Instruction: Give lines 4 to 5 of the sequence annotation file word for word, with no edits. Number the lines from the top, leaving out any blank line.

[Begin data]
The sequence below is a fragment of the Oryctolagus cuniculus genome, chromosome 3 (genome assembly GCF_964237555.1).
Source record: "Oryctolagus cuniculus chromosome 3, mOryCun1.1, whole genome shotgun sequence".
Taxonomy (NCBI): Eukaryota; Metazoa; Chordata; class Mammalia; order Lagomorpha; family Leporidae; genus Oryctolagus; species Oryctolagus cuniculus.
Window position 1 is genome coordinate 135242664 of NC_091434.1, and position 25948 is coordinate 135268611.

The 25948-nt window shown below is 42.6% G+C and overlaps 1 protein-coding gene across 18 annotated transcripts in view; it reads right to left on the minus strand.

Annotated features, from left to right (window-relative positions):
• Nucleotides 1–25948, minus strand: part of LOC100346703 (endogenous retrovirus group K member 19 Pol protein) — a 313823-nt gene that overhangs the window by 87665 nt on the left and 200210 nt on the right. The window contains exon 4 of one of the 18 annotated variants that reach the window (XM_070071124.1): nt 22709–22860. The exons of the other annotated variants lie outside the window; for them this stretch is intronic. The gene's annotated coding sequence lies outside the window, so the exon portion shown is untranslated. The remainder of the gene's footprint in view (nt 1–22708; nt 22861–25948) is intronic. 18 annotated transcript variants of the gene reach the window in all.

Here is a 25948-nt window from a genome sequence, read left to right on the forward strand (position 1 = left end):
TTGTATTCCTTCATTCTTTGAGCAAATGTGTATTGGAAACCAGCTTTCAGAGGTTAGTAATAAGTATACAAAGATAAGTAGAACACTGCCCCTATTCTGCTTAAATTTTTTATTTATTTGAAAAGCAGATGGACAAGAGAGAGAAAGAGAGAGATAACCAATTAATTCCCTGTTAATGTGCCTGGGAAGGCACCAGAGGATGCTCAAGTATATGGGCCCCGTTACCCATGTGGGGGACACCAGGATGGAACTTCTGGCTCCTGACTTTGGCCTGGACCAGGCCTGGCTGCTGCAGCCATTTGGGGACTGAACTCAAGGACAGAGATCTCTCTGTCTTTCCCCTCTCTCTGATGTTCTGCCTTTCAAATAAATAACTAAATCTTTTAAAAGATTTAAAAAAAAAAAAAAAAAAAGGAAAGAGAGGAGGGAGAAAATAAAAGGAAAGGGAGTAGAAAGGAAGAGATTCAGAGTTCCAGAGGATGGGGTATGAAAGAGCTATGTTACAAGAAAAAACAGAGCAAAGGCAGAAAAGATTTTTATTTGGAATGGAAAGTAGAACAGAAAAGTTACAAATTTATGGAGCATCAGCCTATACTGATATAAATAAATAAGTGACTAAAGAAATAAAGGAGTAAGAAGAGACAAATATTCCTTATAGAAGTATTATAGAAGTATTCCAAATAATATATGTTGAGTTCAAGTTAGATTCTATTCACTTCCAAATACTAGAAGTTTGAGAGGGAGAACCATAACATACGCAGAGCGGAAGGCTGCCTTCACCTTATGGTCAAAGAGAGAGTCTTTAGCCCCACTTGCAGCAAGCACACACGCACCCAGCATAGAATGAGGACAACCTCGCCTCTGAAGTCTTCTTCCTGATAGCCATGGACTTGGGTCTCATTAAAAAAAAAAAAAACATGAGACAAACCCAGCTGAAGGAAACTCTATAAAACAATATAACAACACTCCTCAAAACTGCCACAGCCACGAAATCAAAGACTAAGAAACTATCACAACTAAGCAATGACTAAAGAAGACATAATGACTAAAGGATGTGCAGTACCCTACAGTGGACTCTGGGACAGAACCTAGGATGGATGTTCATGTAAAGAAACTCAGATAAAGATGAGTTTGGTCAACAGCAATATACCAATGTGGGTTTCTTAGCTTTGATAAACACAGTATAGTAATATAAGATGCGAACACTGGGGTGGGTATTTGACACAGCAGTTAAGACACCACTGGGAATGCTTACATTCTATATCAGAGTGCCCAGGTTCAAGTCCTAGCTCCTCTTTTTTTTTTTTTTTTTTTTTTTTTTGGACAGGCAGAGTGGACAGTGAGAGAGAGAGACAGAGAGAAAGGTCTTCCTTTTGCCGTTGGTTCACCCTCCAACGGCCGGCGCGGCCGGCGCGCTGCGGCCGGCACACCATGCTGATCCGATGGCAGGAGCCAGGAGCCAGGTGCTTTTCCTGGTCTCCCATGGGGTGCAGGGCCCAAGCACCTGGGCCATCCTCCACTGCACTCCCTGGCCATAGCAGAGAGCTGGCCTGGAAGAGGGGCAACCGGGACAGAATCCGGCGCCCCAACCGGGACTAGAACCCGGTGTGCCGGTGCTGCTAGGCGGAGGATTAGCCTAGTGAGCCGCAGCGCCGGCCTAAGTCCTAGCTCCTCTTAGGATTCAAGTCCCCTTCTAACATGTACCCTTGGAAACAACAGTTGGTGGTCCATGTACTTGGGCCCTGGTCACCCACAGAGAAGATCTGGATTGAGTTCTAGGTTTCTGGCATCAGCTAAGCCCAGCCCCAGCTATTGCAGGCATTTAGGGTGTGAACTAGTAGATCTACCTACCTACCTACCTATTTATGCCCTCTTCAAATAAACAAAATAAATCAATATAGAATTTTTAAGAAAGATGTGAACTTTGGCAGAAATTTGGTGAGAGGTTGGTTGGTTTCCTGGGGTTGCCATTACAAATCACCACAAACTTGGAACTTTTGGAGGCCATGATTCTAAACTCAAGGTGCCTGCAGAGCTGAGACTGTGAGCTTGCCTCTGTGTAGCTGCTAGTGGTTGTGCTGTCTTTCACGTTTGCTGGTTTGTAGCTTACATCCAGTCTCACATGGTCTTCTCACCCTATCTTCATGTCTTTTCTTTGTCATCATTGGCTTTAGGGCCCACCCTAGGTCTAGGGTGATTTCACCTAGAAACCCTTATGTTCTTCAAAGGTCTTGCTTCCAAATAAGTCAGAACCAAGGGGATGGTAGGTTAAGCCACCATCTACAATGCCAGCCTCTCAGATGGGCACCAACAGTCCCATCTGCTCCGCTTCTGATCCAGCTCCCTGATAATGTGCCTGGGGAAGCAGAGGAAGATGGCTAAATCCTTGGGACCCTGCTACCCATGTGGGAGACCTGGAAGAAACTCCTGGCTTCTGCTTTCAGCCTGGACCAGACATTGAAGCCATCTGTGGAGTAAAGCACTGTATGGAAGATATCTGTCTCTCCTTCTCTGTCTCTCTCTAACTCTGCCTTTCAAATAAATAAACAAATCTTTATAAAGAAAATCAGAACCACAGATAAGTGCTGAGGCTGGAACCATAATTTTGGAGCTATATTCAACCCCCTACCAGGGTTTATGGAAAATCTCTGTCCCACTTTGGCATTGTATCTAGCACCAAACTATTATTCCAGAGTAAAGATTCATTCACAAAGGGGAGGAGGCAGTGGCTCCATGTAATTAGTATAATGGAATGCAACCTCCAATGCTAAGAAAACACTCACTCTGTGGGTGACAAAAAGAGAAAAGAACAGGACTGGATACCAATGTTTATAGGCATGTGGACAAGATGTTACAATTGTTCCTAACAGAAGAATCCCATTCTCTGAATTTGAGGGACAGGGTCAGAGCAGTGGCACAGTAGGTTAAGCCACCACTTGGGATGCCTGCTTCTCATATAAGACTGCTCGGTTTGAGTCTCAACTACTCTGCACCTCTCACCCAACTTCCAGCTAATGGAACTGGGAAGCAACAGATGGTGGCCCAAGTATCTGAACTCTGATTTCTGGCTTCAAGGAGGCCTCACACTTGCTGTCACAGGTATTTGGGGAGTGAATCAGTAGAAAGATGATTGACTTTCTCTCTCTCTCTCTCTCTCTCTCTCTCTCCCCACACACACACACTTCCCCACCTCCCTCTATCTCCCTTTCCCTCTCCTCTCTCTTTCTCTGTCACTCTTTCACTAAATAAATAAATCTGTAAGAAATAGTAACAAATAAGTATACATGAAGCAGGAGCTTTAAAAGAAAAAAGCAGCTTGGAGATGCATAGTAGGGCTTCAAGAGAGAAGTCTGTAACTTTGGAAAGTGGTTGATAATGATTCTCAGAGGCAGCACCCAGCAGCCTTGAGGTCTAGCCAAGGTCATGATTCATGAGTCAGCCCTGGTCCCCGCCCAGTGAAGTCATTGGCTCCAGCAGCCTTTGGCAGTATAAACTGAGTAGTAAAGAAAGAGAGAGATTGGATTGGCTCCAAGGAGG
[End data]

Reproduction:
Window position 1 is genome coordinate 135242664 of NC_091434.1, and position 25948 is coordinate 135268611.

The 25948-nt window shown below is 42.6% G+C and overlaps 1 protein-coding gene across 18 annotated transcripts in view; it reads right to left on the minus strand.